Saturday, November 19, 2016

The Gruesome Twosome (1967) / A Taste of Blood (1967)


Director: Herschell Gordon Lewis
Notable Cast: Elizabeth Davis, Gretchen Wells, Chris Martell, Rodney Bedell, Ronnie Cass, Karl Stoeber, Dianne Wilhite, Andrea Barr, Dianne Raymond, Sherry Robinson

One of the bigger issues that can plague a horror comedy is how the genre lacks the insight to make them work TOGETHER. While The Gruesome Twosome might earn a few credits for being one of the first to attempt blending the two genres, it doesn't necessarily do them well. The film tends to have a funny scene, followed by a horror scene, followed by a funny scene, followed by a horror scene, etc. It doesn't do both at the same time. It just trades off on slapstick basic comedy and then HGL's brand of splatter horror. While there are moments that work, not all of them do and when they don't, like the opening sequence of two wigs talking to one another about the story that is about to unfold (?!), it fails miraculously. Not only that, but the film seems very hesitant to even work any deeper plot than the basics into the film to get those scenes to flow together outside of the specific moments.

In fact, The Gruesome Twosome has a weird tactic to spend way too long on specific sequences that have no impact on the plot or characters. There is a scene where the college girls listen to the radio dancing in their room eating KFC chicken that drags on. Is it supposed to be character development? If it is, then it fails. It happens again later when the main protagonists are on the beach and they proceed to kind of dick around drinking Cokes (HGL sells out to product placement?) that seems to have no rhyme or reason. Truthfully, I figured a straight up horror comedy would be a true knack for Lewis to use, but this film didn't work nearly as well as expected. So far as I dig through the box set, I have to admit that The Gruesome Twosome is one of the more disappointing films as it lacks a heart to match its zany antics. It has the right idea, but it's horrendously underwritten and under executed to pass it off.


Director: Herschell Gordon Lewis
Notable Cast: Bill Rogers, Elizabeth Wilkinson, William Kerwin, Lawrence Tobin, Ted Schell, Otto Schlessinger, Eleanor Vaill, Gail Janis, Herschell Gordon Lewis

Who knew? Considering the hit or miss feelings I have had towards the films in this Herschell Gordon Lewis box set thus far (including the other film in this double review), I would never have guessed he would have tried to create effective characters and tension for one of his horror movies. He's known for the tongue in cheek splatter film formula, so when A Taste of Blood went for a slower build that tries to replicate the structures and tone of the classic Universal and Hammer films prior I was a bit taken back. It spends quite a bit of time establishing the characters in play and attempts to sell tension instead of gore as its selling point. The performances are half way decent, it's nice to have William Kerwin back who stole many of Lewis' eariler films, and the film wraps up a lot of its subplots even if it's quickly - another thing that Lewis is not necessarily prone to doing. Even at its bones, A Taste of Blood seems much more intent at crafting a whole movie which is quite respectable.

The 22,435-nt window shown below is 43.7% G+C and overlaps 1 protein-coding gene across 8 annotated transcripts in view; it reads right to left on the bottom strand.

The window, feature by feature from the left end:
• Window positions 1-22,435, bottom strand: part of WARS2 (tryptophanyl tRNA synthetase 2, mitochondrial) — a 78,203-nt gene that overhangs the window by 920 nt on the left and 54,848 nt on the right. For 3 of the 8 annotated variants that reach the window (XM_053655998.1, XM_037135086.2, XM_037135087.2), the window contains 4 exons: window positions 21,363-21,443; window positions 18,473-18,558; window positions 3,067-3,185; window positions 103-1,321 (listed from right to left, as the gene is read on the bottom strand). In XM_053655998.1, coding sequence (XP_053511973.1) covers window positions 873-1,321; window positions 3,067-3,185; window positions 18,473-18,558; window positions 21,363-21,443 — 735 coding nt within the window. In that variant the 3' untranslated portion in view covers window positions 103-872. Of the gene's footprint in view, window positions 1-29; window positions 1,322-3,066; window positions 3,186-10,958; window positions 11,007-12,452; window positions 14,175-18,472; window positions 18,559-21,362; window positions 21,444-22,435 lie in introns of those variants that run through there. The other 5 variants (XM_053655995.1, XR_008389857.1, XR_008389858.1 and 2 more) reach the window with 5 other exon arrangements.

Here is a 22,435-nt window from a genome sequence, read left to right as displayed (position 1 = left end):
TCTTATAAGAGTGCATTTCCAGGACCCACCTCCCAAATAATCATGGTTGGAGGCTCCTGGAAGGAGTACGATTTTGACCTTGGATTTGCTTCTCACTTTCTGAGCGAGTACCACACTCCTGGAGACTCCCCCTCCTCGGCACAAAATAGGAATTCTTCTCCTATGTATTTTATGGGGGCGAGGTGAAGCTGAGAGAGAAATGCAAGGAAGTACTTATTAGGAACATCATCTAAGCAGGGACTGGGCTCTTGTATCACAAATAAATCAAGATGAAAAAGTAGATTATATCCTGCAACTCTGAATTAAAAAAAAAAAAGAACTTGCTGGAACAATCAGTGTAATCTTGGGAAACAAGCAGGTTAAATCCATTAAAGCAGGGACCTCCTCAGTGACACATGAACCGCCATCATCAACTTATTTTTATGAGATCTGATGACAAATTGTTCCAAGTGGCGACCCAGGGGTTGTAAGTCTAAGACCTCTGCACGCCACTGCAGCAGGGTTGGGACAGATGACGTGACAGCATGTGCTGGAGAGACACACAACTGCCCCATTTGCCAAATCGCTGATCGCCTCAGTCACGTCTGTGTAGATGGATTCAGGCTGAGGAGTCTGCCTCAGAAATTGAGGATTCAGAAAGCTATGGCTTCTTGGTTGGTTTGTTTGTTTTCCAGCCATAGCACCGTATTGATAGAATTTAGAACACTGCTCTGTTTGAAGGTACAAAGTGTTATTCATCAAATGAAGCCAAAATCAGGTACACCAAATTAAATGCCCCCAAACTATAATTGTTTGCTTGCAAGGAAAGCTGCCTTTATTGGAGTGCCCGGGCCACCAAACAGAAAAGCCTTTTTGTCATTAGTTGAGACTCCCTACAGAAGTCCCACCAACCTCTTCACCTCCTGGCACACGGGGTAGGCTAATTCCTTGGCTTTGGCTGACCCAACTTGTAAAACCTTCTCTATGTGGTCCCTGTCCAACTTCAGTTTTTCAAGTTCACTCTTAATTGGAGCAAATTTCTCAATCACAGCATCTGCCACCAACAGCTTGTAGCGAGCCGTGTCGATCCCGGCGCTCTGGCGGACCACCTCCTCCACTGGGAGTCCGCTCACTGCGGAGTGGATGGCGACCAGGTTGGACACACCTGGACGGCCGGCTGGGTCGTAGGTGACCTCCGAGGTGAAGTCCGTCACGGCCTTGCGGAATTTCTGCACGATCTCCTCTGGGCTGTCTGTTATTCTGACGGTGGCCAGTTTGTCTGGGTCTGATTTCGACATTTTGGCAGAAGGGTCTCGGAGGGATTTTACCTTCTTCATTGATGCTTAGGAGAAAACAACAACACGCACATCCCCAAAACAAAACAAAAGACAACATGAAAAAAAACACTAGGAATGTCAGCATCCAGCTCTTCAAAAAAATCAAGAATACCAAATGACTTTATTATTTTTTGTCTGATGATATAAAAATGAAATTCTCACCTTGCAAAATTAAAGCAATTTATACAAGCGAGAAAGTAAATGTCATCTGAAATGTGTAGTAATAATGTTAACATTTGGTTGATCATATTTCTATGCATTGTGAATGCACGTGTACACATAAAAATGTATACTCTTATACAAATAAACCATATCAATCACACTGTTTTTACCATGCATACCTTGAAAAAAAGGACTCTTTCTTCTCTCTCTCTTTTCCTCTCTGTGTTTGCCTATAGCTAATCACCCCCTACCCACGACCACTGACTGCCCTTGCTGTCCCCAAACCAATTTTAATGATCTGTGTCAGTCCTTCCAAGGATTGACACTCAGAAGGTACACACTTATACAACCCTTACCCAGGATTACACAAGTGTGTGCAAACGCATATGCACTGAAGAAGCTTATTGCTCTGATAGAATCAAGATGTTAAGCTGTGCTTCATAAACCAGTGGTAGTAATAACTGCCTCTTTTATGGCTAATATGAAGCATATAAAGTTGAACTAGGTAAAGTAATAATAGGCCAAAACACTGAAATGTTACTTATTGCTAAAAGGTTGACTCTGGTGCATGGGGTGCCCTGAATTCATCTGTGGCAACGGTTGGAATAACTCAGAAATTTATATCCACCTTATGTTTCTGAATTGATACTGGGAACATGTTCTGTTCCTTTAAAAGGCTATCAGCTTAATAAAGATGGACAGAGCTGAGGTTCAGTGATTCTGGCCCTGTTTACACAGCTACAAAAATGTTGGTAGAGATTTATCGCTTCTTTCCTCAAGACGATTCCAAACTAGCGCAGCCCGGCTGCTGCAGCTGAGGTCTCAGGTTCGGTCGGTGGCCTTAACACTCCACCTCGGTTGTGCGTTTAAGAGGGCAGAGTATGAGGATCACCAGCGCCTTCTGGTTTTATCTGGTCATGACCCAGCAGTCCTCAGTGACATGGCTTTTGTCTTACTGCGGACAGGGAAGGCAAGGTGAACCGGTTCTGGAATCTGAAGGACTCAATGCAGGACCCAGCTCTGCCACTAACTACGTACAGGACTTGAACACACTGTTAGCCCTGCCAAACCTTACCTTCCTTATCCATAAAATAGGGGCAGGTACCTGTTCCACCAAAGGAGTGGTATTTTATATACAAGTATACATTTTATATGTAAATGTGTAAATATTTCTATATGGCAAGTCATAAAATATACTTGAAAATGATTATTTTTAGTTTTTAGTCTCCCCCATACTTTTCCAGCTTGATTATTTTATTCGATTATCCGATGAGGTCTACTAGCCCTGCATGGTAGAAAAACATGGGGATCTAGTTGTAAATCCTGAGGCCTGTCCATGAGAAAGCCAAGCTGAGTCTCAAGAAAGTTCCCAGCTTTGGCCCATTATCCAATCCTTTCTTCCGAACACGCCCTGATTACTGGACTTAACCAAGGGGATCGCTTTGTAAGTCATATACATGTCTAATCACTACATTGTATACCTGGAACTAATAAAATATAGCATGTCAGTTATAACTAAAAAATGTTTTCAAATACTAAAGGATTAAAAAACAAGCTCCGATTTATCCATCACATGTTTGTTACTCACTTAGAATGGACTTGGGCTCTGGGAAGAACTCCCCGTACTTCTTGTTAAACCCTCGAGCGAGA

Occasionally the film can drag at times as Lewis seems unsure when to edit (a theme I keep coming back to as I start to think back to his other films) and it tends to bog the film down, but truthfully it's a change of pace that's worthy of a second look for fans of the director. It has just as many effective sequences as ones that don't work as well and that's an improvement in many ways over his earlier material. It might lack the manic energy that made some of his other better films so much fun, but this film might be his most well rounded and ambitious one so far in the set. Now, I'm kind of inspired to dig further into the next set of films.

Written By Matt Reifschneider

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